Thanks that helps. It sounds like the red ones might be a little bit more durable as in using everyday in area, but still pretty light for weight wary tourers and dynafit compatible.

  27. bowler January 29th, 2008 6:49 pm

    Just wanted to add a mini-review after buying these. I just got a 26.0 ZZero4 CF after being frustrated for the past 3 years in a too-big 27.5 Mega-Ride. My alpine boot is a 26.5 Rossignol B2, which is a fairly narrow, low-volume boot.

    Before getting this boot I tried on a 26.5 Mega-Ride.

    The Dynafit ZZero last is excellent for narrow, low-volume feet. It is snugger all around than the Mega-Ride last. The boot’s fit is outstanding on my foot. I wear 10.5 or 11.0 US men’s shoes for general footwear and I’m in the 26.0 size. My foot is B width in the heel and ankle and lower leg, and C width at the forefoot.

    The forward flex is IMO a bit softer than my 2005 Mega-Ride. The lateral stiffness is way better, though. Amazing lateral stiffness, incredible alpine-boot-like response Unreal.

    A major bonus is the snow feel through the boot sole. It’s better on this boot than on the Mega-Ride. If you like to ski from the soles of your feet like I do, this is a huge bonus.

    I didn’t like biting the bullet on the price as I’m broke and I couldn’t really expect to get very much for my Mega-Rides, but the fit and performance are so amazing that I’ve stopped griping.

    I would love to have an alpine boot made by the same people. This thing hugs my foot.

  28. Lou January 29th, 2008 7:05 pm

    Bowler, thanks for your take. I’m really liking my Zzero CFs, only gripe is that the forward flex is not quite as progressive as I’d like, but that’s the trade for their light weight combined with forward flex support. The trade is okay with me, and once I got used to how reactive they are I’m better with it. I got a really good fit as well, least boot fitting work I’ve had to do on a boot for quite some time.

  29. Bergfuchs February 27th, 2008 6:48 am

    We pretty like these Boots. They are selling sensational in Austria and the Customer Comments are outstanding. Thanks to Dynafit for these sensational Touring Boots. They are quite better than all Dynafit Boots before.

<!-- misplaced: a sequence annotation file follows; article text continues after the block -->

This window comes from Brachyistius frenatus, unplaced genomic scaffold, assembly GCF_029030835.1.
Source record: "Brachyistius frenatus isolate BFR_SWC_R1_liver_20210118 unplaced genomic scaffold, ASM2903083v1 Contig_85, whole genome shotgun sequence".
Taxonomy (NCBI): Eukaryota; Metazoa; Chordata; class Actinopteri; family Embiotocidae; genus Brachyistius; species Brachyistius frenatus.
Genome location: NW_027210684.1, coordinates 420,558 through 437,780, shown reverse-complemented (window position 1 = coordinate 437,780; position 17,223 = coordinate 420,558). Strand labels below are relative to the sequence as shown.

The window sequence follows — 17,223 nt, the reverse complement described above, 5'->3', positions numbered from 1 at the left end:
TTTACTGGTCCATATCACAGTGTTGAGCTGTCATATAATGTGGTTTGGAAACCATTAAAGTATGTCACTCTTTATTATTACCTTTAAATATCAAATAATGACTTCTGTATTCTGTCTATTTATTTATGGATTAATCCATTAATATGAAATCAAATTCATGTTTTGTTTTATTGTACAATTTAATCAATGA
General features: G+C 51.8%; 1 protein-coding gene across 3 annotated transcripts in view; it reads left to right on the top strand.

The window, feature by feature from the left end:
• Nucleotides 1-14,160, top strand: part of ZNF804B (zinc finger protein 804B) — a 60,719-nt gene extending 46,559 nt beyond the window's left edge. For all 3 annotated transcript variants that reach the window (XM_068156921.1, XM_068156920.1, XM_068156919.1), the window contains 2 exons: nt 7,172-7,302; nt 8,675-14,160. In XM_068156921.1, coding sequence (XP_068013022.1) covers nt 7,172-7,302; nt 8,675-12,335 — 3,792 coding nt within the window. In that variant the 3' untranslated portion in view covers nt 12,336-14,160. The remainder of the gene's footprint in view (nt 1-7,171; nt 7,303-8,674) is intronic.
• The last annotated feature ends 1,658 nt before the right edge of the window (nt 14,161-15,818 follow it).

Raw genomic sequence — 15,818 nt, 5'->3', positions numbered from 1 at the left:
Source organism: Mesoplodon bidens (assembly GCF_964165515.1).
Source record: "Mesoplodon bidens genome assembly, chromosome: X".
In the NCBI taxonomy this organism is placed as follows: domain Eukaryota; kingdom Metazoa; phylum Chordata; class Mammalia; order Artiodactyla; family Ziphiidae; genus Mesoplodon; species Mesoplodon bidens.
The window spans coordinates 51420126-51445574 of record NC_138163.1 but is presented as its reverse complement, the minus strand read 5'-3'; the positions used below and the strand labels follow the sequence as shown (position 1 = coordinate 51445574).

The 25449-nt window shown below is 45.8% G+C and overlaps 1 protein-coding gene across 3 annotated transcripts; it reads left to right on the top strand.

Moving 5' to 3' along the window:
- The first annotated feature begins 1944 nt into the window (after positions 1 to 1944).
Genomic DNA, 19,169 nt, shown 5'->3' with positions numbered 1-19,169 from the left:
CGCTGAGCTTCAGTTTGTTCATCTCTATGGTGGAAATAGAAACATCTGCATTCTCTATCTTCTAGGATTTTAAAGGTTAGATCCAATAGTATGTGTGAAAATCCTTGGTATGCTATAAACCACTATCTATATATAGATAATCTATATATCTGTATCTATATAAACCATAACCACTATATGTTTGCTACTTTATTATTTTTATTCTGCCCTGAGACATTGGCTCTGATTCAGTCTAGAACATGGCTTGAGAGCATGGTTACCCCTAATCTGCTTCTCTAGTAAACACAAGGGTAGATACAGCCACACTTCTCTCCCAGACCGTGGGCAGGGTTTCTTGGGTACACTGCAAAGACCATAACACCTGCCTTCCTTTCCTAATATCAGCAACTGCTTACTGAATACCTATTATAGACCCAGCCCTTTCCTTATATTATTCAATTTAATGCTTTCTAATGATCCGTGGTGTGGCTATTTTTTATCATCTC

30. Chris September 3rd, 2008 10:11 am


    Polyurethane boots are said to get stiffer as the temperature cools. If really true, how much of a difference are we talking about – 10%, 50% ? Also, how, in general, does that change in stiffness affect the fit – if at all? The last thing I want is a boot (I am considering the Zzero 4 U-TF) that fits well in the shop but then feels different on snow. I am a bit weary of this since this is something I wouldn’t be able to know until after I already shelled out hard-earned money for the boot. Finally, any general insight into the durability of a polyurethane boot versus a pebax boot would be nice to hear.

    Thanks a lot,

  31. John January 2nd, 2009 6:03 pm

    Can someone please tell me the difference between the TF and MF models? I can’t find it on Dynafit’s site and have never explored their boots before.

  32. Lou January 3rd, 2009 2:56 am

    All that complex naming stuff is confusing though it starts to make sense after a while. “TF” indicates thermo form liner, and “MF” indicates multi form non-thermo liner that’s said to be lasted to fit most feet. In our view, boot companies should just sell shells and liner options, but that would be a paradigm shift in how boots are retailed, so that’s probably a pipe dream. Our take: Thermo liners are usually warmer, lighter, and fit better.

  33. John Ehmann January 15th, 2009 2:40 pm

    I was wondering if anyone had any feed back on last years Aeros… Cant quite drop the big bucks on these new boots but found a virtually new pair. They definately seem heavier but I was interested in the overall performance… touring and downhill.